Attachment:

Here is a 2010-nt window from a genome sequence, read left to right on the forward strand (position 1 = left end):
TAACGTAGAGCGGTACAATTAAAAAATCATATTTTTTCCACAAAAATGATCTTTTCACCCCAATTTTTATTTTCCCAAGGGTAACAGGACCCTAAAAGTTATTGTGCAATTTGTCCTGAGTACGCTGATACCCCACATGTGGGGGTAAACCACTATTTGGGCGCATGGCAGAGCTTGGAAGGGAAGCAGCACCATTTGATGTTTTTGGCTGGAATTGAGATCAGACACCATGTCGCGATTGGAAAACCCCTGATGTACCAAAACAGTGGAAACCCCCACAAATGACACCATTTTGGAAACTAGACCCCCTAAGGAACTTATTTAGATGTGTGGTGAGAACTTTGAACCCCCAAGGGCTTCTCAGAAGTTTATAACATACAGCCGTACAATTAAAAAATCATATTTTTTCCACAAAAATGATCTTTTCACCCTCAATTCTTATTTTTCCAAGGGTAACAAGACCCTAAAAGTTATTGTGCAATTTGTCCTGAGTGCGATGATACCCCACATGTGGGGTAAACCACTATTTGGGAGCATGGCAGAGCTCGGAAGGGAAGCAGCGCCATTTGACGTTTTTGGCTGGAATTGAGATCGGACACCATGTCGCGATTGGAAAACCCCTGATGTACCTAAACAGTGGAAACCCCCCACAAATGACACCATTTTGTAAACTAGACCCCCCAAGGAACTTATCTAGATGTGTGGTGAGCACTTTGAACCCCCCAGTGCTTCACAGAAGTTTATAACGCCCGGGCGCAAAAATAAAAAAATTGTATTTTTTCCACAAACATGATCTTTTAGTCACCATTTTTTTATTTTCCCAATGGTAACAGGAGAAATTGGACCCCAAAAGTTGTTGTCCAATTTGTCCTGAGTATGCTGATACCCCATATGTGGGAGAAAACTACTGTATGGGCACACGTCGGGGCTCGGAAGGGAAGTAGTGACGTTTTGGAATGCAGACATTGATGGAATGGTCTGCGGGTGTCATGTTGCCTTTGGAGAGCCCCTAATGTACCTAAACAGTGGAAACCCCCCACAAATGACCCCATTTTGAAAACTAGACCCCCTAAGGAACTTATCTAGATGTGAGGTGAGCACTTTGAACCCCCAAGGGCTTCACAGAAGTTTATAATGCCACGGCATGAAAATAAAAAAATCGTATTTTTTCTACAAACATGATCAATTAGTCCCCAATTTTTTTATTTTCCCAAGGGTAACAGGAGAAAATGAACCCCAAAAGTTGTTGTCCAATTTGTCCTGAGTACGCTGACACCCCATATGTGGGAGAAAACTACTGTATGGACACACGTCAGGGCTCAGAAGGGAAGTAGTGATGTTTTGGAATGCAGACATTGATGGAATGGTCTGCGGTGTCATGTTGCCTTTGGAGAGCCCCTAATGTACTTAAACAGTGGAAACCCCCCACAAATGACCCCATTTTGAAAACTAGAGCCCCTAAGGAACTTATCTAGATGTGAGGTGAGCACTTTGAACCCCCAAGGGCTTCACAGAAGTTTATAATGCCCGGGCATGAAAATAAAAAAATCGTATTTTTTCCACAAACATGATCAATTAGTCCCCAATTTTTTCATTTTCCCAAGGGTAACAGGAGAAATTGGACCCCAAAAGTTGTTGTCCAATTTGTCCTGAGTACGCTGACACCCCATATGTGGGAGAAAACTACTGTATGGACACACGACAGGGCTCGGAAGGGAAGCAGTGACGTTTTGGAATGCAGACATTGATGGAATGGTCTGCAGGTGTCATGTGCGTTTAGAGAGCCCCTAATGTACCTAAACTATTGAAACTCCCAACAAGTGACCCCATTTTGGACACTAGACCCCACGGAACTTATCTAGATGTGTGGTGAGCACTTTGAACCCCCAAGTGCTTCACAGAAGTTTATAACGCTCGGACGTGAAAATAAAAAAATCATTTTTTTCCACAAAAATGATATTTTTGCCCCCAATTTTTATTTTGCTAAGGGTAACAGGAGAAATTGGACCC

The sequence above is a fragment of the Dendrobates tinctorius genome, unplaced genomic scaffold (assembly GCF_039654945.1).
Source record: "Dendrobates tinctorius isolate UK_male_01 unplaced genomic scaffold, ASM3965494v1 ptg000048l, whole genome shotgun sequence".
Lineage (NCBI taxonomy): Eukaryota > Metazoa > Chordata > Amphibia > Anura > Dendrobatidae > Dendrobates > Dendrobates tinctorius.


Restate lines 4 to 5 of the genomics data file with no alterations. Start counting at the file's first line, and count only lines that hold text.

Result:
Source record: "Dendrobates tinctorius isolate UK_male_01 unplaced genomic scaffold, ASM3965494v1 ptg000048l, whole genome shotgun sequence".
Lineage (NCBI taxonomy): Eukaryota > Metazoa > Chordata > Amphibia > Anura > Dendrobatidae > Dendrobates > Dendrobates tinctorius.